LONDON: The Australian dollar hit a two-week low on Thursday after the head of the central bank hinted at possible monetary easing, while the risk-off sentiment kept the US dollar supported and most other major currencies on the defensive.
The British pound, lifted by signs of progress in Brexit talks on Wednesday, surrendered some of those gains on Thursday as concerns about trade talks with Europe resurfaced and London faced tighter coronavirus restrictions.
France has imposed curfews as coronavirus infections rise and other European Union members were also responding to spiking new cases with fresh restrictions. Markets fear a new wave of lockdowns could stall the global recovery just as hopes for US stimulus before the Nov. 3 election are fading, ditching riskier assets such as equities in favour of safe-haven such as the dollar and the yen.
"A broader risk-off tone has enveloped markets this morning," said Chris Beauchamp, chief market analyst at IG.
"Steve Mnuchin's comments about a US stimulus bill now looking unlikely before the election were perfectly placed to unseat a market that had rallied hard on hopes of such stimulus, perhaps naively," Beauchamp said.
The US dollar index traded at 93.78, a one-week high, while riskier assets, such as Scandinavian currencies, were down more than 1% on the day. This week, Covid-19 vaccine clinical trials from two pharmaceutical companies got delayed after patients fell ill.
US drug inspectors also uncovered quality-control problems at an Eli Lilly and Co pharmaceutical plant that is ramping up to manufacture a Covid-19 drug. In Australia, the central bank is assessing whether buying longer-dated bonds would help the economy and considering an interest rate cut, Reserve Bank of Australia Governor Philip Lowe said in a speech.. The RBA intervenes to keep the three-year yield at 0.25% but does not control yields further out the curve.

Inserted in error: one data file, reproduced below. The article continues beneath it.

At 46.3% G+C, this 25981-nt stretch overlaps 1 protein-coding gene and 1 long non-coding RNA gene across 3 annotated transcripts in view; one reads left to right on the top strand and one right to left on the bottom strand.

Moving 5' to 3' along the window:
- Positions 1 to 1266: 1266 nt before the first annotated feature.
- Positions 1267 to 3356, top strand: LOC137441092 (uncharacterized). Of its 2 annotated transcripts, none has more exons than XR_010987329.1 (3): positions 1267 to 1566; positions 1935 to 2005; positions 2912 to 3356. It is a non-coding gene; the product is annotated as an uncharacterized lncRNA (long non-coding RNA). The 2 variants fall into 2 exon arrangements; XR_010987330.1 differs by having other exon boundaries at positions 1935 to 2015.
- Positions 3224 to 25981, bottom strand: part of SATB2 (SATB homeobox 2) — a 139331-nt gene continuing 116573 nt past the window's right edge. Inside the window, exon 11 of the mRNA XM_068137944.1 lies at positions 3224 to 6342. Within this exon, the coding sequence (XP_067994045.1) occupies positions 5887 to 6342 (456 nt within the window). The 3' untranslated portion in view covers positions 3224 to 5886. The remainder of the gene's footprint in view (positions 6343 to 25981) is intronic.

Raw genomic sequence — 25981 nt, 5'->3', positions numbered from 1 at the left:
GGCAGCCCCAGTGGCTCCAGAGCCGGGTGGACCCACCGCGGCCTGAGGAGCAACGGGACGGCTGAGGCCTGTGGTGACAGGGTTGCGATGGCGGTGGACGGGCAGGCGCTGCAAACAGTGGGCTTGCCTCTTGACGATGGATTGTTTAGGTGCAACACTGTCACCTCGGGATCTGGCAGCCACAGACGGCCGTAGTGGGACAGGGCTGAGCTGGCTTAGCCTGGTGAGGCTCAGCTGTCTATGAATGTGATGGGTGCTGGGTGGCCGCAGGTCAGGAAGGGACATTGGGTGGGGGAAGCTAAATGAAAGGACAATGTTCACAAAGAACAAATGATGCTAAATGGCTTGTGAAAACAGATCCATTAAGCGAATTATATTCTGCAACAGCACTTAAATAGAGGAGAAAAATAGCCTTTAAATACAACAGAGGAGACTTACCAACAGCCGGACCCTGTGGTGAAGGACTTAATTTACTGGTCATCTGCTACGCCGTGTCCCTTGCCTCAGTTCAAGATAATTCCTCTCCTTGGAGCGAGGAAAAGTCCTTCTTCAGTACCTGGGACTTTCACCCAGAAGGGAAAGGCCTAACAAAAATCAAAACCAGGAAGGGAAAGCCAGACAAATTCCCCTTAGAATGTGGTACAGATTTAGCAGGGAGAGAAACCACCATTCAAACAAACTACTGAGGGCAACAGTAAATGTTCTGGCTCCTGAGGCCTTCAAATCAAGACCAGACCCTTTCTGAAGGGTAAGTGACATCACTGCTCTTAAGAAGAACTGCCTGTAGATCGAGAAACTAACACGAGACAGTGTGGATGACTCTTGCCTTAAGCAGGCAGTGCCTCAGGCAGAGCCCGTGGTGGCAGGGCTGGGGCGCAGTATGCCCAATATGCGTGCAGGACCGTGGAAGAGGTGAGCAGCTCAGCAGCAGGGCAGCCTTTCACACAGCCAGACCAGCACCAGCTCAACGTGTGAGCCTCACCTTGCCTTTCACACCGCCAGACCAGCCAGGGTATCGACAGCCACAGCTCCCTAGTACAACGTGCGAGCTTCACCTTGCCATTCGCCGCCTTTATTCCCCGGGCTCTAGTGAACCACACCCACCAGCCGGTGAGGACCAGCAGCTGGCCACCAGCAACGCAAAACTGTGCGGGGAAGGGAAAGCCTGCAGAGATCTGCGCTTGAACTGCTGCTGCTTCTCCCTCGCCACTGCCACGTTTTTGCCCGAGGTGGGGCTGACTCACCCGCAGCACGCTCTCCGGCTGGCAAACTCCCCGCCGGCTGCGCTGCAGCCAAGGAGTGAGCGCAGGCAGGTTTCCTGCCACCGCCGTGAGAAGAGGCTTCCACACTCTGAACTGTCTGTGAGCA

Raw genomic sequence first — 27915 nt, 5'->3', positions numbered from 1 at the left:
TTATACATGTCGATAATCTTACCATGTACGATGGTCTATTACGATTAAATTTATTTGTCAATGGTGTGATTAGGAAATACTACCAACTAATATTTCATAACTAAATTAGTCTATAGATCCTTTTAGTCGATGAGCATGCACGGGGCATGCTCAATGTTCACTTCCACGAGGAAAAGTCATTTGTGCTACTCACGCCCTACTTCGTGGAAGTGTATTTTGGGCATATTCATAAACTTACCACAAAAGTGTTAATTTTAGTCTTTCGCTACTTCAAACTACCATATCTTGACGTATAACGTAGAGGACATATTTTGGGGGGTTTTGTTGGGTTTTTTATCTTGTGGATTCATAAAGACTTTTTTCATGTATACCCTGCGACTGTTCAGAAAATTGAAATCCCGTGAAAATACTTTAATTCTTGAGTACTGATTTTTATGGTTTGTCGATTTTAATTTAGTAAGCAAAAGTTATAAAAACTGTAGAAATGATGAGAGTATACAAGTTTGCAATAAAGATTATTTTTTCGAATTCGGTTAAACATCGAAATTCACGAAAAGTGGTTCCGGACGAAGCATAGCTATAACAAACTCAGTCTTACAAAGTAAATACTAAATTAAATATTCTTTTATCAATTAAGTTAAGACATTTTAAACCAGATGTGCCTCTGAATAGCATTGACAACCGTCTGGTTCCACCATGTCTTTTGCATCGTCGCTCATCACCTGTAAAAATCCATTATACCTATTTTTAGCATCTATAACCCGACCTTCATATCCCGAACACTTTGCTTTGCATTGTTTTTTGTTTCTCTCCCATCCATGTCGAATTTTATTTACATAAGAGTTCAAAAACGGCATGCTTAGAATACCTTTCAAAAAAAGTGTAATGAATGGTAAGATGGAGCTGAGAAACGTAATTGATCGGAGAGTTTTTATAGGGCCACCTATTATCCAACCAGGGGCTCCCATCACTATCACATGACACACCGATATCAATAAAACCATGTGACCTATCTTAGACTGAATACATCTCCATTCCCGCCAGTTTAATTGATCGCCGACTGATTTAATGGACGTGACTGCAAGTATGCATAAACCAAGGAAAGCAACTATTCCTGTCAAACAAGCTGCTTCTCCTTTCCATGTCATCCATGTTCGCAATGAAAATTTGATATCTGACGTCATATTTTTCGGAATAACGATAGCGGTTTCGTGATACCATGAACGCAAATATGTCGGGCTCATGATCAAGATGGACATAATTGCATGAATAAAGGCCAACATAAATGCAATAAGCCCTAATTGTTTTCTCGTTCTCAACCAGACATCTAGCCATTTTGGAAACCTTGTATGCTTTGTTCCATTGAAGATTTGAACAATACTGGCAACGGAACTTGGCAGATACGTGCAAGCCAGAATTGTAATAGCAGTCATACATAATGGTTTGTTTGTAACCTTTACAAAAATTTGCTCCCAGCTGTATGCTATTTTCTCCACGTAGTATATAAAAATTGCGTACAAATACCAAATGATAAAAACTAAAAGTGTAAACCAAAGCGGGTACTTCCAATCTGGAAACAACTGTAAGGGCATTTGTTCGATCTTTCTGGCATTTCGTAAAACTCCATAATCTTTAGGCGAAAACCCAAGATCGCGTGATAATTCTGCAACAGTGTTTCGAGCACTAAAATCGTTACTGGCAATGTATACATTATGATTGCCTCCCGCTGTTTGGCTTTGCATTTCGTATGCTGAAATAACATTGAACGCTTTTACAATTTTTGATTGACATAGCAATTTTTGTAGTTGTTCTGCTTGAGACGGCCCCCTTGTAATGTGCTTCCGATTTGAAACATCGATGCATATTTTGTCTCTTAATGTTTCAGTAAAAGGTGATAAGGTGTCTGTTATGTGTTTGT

Marshall Gittler, head of investment research at BDSwiss Group, said he expected the Aussie to weaken relative to other commodity currencies, particularly the Canadian dollar. "I think there's much more room for further loosening in Australia than in Canada."
Money markets price in a November rate cut and bond markets factor in the RBA possibly starting to buy longer-dated debt, with 10-year bond futures up 8.5 ticks at their highest since April.
The Aussie dollar fell about 1.3% to a two-week low of 0.7068 per US dollar and the Japanese yen by 1%. The New Zealand dollar followed suit, losing 0.8% against the US currency.
The Norwegian crown hit one week-lows against the dollar and the euro at 9.3690 and 10.9705, respectively. The Swedish crown also weakened on concerns a global slowdown would hurt the country's open economy. The euro was last down 0.2% at $1.1721 while the Japanese yen was steady at 105.23 to the dollar.
Elsewhere, the British pound fell 0.4% to $1.2961 and dipped 0.2% against the euro to 90.44 pence. The day before the pound rose amid hopes that Brexit talks, scheduled to continue on Thursday and Friday, will continue beyond this week. UK Prime Minister Boris Johnson had set a deadline of Oct. 15 for progress in the talks. Traders will be also watching for a line-up of US economic data later in the session, from initial jobless claims to the Philly Fed Business Index.